Event-driven process chain

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Simple example

The event-controlled process chain ( EPC ) is a graphic modeling language for the representation of business processes in an organization in business process modeling / representation of the process organization (processes and work steps) in company mapping . It was developed in 1992 by a working group led by August-Wilhelm Scheer at the Saarland University in Saarbrücken as part of a research project with SAP SE for the semi-formal description of business processes. The method was developed within the framework of the architecture of integrated information systems (ARIS) for the view-oriented modeling of business processes and is an essential element of the ARIS concept.


EPC graphically depict work processes in a semi-formal modeling language with syntax rules . This is intended to systematize and parallelize operational processes in order to save time and money. Since decisions are made on the basis of conditions and rules within the process, there are link operators (“ and ”, “ or ”, “ exclusive-or ”) in the EPC . In addition to these operators, the basic model of the event-controlled process chain also includes events and functions. For this purpose, objects in directed graphs are connected with linking lines and arrows in a 1: 1 assignment (exception for logical links). In such a chain of connections, the objects alternate in their meaning between event and function, that is, they form an alternating sequence that leads to a bipartite graph.

Symbols and syntax rules

Topologically, process chains are directed graphs without a loop. The nodes are entities of an organization, methods of a process or auxiliary nodes of the structuring. The edges are information flows. Feedback or iterations are not visualized in this process. The chain's processes lead to a common business goal.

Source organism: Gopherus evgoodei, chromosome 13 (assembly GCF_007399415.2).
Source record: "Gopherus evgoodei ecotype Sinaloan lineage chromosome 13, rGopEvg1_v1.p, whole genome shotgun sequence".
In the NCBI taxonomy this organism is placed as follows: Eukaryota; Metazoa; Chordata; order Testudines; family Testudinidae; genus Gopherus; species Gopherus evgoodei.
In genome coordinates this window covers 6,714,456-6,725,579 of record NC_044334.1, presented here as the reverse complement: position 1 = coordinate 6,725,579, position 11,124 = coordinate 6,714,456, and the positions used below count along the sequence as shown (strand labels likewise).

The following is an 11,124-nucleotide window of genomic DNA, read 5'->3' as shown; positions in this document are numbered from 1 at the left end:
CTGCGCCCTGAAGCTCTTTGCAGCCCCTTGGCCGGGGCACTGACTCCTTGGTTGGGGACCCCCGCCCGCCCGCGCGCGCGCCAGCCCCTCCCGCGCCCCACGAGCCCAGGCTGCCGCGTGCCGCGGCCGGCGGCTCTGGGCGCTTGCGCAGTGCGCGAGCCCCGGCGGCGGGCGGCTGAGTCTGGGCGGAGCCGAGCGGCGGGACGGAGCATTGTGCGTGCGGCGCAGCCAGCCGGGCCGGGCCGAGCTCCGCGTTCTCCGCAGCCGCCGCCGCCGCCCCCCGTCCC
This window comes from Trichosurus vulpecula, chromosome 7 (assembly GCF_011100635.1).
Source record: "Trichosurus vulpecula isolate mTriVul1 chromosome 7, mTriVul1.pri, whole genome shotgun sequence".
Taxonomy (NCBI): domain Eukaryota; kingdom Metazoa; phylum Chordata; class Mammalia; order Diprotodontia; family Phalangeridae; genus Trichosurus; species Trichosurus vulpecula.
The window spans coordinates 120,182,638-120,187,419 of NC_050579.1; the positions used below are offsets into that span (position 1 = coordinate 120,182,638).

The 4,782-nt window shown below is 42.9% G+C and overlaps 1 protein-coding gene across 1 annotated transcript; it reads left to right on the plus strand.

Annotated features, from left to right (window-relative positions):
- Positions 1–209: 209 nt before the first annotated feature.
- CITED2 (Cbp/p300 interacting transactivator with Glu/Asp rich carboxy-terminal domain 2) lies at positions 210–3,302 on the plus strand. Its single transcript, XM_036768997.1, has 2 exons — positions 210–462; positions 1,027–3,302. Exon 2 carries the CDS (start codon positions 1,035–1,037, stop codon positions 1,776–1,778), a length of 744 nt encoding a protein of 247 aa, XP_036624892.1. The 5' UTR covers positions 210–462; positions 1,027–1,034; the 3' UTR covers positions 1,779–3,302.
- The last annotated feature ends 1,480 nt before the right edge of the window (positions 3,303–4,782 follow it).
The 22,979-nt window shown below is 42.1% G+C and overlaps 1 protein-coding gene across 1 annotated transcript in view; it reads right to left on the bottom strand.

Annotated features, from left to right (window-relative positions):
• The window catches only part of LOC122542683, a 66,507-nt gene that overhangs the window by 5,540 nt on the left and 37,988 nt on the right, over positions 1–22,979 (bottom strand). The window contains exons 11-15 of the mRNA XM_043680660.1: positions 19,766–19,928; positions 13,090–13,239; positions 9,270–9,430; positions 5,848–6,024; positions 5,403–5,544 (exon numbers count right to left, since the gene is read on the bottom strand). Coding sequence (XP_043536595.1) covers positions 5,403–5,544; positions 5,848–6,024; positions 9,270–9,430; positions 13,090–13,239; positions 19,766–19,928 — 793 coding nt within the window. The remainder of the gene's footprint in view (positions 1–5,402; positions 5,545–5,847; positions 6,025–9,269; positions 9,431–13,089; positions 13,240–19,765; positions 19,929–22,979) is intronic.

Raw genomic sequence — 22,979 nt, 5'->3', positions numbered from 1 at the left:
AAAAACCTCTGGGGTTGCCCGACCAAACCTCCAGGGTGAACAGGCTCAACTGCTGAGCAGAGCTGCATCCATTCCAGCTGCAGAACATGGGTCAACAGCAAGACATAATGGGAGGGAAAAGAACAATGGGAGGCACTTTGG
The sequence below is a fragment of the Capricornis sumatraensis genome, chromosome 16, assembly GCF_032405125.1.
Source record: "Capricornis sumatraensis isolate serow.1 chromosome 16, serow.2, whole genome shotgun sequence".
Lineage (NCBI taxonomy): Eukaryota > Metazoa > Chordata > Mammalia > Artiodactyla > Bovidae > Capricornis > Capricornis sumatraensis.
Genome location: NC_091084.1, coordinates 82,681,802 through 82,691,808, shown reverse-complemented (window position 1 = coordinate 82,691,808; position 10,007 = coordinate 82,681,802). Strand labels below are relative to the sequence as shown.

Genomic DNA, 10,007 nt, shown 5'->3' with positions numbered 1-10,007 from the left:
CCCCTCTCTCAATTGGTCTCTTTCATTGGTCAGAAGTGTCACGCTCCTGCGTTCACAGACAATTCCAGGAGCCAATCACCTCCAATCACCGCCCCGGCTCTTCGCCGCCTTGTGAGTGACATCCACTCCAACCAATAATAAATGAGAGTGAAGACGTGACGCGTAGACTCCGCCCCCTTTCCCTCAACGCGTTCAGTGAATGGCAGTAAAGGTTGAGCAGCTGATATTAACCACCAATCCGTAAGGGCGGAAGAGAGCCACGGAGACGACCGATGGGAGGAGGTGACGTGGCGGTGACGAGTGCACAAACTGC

• An event is a condition that occurs before or after a function. The symbol for an event is hexagonal. In the example above: "Order has been accepted".
  • A function (process) is an action or task that follows an event. Functions are symbolized by rectangles with rounded corners. In the example above: "Check order".
  • Connectors are used to split or unite the control flow . The three connectors AND, OR and XOR are available, each of which is shown in a small circle with the corresponding symbol.
  • Process signs are references to other processes. They are symbolized by a rectangle behind which a hexagon is hidden.
  • Information objects represent documents or other data storage devices. The symbol for an information object is a rectangle. Example: "customer database"
  • Organizational units (symbol: ellipse with a vertical line in front of the left edge) symbolize roles or people who are responsible for the process. Organizational units are linked to functions by a continuous line. Examples of organizational units are “customer” or “marketing department”.

Organizational units and information objects are symbols of the extended event-controlled process chains (eEPK). The flow of information between the individual symbols is shown by arrows. Functions and events have exactly one incoming and one outgoing arrow (exceptions: no directional edge goes in for initial events, no arrow goes out for end events). If several events are to lead to a function, connectors (for example AND) must be connected upstream.

Due to the thinking that events are passive and functions are active, the following applies: An event must not be split into two functions via an OR or an XOR connector, as an event has no decision-making power.

Extended event-driven process chain (eEPK)

Complex example of an eEPC model

The extended event-controlled process chain (eEPK) represents an extended form of the modeling method EPK. The logical processes of a business process shown in the EPK are expanded by the elements of organization, data and performance modeling using the eEPK. For example, each function can also be linked to an information object from which information is loaded or in which information is saved.

For example, additional information about executors, supporting systems, data used, files created, etc. can be added here, which establish a connection to other model views of the ARIS company. Furthermore, information objects are used (e.g. databases, customer data), which have an influence on functions (change) or can get information from them.

In the extended EPC, the capabilities of the EPC are essentially supplemented by the elements and relationships of the function assignment diagram. As part of the eEPK, it is then also possible to create images of data flows, organizational units or application systems.